1 1/3 cups (330 mL) warm water
2 tsp (10 mL) active dry yeast
1/2 tsp (2 mL) honey
1 Tbsp (15 mL) extra-virgin olive oil, plus extra
1 3/4 cups (435 mL) whole wheat flour
2 cups (500 mL) unbleached all-purpose flour, plus extra
1/2 tsp (2 mL) salt
1 - 28 oz (796 g) can San Marzano plum tomatoes, drained and coarsely chopped
8 oz (225 g) fresh mozzarella, such as buffalo mozzarella or fior di latte, torn into pieces
2 garlic cloves, thinly sliced
Fresh oregano and basil
Freshly ground black pepper (optional)

In large bowl, stir together water, yeast, and honey. Set aside for 5 minutes, allowing yeast to bloom. (If mixture does not become frothy like the head on a beer, the yeast may be inactive and you will need to repeat this step with a new pack of yeast.) Stir in oil. Add flours 1 cup (250 mL) at a time, stirring well after each addition until smooth. Along with last addition of flour, stir in salt. Turn out dough onto lightly floured surface and knead until satiny and firm, about 8 minutes.

Place dough in bowl lightly oiled with olive oil and turn to coat. Cover with clean kitchen towel and set aside in warm corner of kitchen to rise until almost doubled in size, about 1 1/2 to 2 hours. At this point, refrigerate dough overnight.

If you have one, place pizza stone in cold oven and preheat oven to 550 F (290 C).

Turn dough out onto lightly floured surface and knead for 1 minute. Divide dough into 4 equal pieces and shape each into a thick disk. At this point you can freeze your dough, sealed tightly in an airtight container for 2 weeks. Let dough thaw in refrigerator for 24 hours before continuing.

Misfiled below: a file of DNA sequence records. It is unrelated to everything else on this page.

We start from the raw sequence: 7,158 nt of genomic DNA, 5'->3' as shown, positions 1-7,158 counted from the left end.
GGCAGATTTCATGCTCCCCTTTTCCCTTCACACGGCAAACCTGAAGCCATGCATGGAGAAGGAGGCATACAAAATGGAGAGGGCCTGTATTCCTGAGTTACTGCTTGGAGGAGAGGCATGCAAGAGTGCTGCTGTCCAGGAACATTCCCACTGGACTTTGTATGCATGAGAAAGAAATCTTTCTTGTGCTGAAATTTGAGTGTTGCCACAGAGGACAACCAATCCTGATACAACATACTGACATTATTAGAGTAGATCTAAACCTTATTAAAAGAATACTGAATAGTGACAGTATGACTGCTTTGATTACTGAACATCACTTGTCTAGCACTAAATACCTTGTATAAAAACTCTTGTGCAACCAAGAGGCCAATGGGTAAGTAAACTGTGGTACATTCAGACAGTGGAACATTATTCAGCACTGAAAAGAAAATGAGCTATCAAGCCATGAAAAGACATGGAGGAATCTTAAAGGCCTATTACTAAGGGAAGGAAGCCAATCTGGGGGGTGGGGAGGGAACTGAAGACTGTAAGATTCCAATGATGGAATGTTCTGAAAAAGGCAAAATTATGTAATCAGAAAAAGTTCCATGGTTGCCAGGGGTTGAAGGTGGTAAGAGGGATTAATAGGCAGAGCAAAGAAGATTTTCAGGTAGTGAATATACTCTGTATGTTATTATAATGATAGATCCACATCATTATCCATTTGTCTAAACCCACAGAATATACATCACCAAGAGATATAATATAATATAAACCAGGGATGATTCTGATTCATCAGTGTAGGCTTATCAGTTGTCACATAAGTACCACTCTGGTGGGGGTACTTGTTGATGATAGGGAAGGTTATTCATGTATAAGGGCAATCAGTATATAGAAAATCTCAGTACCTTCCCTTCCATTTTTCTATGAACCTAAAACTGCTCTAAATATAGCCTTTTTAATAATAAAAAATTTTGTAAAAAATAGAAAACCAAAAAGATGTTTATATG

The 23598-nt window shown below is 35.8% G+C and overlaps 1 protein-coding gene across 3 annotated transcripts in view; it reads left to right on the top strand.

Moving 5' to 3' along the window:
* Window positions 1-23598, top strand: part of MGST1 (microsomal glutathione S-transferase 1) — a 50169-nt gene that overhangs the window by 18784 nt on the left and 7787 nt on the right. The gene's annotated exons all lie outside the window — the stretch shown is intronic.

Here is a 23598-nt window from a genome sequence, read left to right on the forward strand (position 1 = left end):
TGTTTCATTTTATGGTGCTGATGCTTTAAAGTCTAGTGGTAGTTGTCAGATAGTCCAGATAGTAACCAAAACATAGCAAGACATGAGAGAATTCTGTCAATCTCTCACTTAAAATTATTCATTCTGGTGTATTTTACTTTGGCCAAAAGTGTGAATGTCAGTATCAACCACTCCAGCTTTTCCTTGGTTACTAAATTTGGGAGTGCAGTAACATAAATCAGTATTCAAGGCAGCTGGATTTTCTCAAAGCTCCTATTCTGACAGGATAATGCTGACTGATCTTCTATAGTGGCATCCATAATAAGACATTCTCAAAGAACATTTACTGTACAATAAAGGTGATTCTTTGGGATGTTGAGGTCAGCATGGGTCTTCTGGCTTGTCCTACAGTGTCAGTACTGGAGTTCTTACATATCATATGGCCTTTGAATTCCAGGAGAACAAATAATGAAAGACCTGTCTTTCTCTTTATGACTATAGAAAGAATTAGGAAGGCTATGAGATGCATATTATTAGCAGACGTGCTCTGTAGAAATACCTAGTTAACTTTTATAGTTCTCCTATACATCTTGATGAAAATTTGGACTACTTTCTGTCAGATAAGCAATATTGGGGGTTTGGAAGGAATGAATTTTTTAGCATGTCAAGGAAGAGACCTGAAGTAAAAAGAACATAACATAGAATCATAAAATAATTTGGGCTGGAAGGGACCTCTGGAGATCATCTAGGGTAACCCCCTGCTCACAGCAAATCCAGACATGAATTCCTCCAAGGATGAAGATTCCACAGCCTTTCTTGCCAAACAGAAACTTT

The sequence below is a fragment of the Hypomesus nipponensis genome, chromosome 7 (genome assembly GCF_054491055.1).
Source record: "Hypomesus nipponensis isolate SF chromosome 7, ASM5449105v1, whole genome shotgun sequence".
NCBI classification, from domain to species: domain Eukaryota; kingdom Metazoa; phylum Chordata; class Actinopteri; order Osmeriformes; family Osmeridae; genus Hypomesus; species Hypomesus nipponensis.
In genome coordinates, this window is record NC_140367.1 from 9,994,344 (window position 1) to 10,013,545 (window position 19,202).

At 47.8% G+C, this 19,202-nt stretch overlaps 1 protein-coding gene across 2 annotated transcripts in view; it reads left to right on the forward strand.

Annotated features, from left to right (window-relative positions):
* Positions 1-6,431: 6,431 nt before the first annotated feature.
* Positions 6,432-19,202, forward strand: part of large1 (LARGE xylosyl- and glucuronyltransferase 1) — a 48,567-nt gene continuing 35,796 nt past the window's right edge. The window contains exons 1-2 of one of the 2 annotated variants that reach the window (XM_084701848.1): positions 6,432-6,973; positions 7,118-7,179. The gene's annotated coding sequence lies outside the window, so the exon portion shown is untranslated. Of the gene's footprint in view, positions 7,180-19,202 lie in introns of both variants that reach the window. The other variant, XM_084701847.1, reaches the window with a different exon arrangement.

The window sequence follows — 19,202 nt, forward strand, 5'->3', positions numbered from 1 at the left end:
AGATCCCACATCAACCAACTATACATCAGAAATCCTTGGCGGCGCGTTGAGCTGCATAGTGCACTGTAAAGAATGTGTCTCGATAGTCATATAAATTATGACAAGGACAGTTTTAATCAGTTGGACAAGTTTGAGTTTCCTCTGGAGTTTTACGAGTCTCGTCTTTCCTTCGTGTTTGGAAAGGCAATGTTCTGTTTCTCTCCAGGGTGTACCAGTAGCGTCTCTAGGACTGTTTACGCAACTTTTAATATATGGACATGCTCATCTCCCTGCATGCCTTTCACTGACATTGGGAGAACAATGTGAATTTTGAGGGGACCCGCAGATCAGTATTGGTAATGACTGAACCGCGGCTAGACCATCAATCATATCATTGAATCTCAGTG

Working with 1 ball of dough at a time, with lightly floured hands, gently start to stretch the edges of dough. Once pizza is about 8 in (20 cm) in diameter, drape dough over your fists and gently move your hands away from each other, turning the dough as you go. When dough is about 1/2 in (1.25 cm) thick and 10 in (25 cm) in diameter, place on oiled pizza pan, flour-dusted pizza peel, or rimless cookie sheet. Cover dough with clean kitchen towel and let rise for 30 minutes.

Working with one pizza at a time, lightly drizzle with some olive oil and scatter some of the tomatoes, mozzarella, and garlic over top. Slide pizza onto hot stone (or bake in pizza pan) and bake until crust is golden brown and bubbly and cheese is completely melted, about 8 to 10 minutes.

Carefully remove from oven, brush crust with a little extra olive oil, if desired, and top with some oregano, basil, and a little ground black pepper (if using) before slicing into wedges. Serve immediately while continuing to top and bake remaining pizzas.

Each serving contains: 331 calories 13 g protein 12 g total fat (5 g sat. fat, 0 g trans fat) 45 g total carbohydrates (1 g sugars, 5 g fibre) 189 mg sodium


I’m really a pizza addict. For about 5 years I tried to achieve every information, every secret to be able to make a delicious Neapolitan pizza at home quite like those you eat in pizzeria…. with success.

It’s not as difficult as it seems, it takes more to write it and when you have all the information in your mind you’ll go faster.

In the web there are lots of pizza recipes, but what I’m writing here is based on the real pizza napoletana disciplinary that contains technical specifications (here you can find the whole text: http://www.pizzanapoletana.org/public/pdf/disciplinare%202008%20UK.pdf).

As written in the disciplinary, the “vera pizza napoletana” (real Neapolitan pizza) should be soft, flexible, easy to fold like a booklet, with the typical taste coming from well-grown/well-baked and bread-taste crust mixed with the slightly acidic flavour of tomato sauce and the respective aroma of oregano and garlic or basil and cooked mozzarella flavour.